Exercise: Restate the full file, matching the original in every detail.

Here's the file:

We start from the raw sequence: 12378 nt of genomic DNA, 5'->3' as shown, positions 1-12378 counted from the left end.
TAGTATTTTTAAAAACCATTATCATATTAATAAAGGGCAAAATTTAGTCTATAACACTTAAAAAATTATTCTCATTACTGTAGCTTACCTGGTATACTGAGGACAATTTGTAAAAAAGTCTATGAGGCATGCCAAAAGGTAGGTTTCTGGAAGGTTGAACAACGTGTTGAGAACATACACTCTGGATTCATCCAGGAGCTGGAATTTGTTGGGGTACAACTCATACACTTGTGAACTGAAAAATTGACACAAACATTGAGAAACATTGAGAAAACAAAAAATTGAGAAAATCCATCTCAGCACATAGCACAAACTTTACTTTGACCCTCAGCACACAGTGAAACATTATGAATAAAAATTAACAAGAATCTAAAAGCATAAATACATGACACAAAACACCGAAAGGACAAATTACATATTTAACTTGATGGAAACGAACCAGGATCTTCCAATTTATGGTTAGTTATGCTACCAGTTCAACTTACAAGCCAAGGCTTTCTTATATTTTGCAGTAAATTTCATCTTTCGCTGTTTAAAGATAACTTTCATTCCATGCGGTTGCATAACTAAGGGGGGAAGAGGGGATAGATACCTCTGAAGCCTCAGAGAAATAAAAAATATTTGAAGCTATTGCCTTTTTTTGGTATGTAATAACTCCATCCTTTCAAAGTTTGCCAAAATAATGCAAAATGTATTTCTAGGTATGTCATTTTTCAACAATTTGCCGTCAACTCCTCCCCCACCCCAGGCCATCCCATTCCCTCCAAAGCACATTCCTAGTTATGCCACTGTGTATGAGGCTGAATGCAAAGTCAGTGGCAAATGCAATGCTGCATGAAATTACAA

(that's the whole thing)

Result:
We start from the raw sequence: 12378 nt of genomic DNA, 5'->3' as shown, positions 1-12378 counted from the left end.
TAGTATTTTTAAAAACCATTATCATATTAATAAAGGGCAAAATTTAGTCTATAACACTTAAAAAATTATTCTCATTACTGTAGCTTACCTGGTATACTGAGGACAATTTGTAAAAAAGTCTATGAGGCATGCCAAAAGGTAGGTTTCTGGAAGGTTGAACAACGTGTTGAGAACATACACTCTGGATTCATCCAGGAGCTGGAATTTGTTGGGGTACAACTCATACACTTGTGAACTGAAAAATTGACACAAACATTGAGAAACATTGAGAAAACAAAAAATTGAGAAAATCCATCTCAGCACATAGCACAAACTTTACTTTGACCCTCAGCACACAGTGAAACATTATGAATAAAAATTAACAAGAATCTAAAAGCATAAATACATGACACAAAACACCGAAAGGACAAATTACATATTTAACTTGATGGAAACGAACCAGGATCTTCCAATTTATGGTTAGTTATGCTACCAGTTCAACTTACAAGCCAAGGCTTTCTTATATTTTGCAGTAAATTTCATCTTTCGCTGTTTAAAGATAACTTTCATTCCATGCGGTTGCATAACTAAGGGGGGAAGAGGGGATAGATACCTCTGAAGCCTCAGAGAAATAAAAAATATTTGAAGCTATTGCCTTTTTTTGGTATGTAATAACTCCATCCTTTCAAAGTTTGCCAAAATAATGCAAAATGTATTTCTAGGTATGTCATTTTTCAACAATTTGCCGTCAACTCCTCCCCCACCCCAGGCCATCCCATTCCCTCCAAAGCACATTCCTAGTTATGCCACTGTGTATGAGGCTGAATGCAAAGTCAGTGGCAAATGCAATGCTGCATGAAATTACAA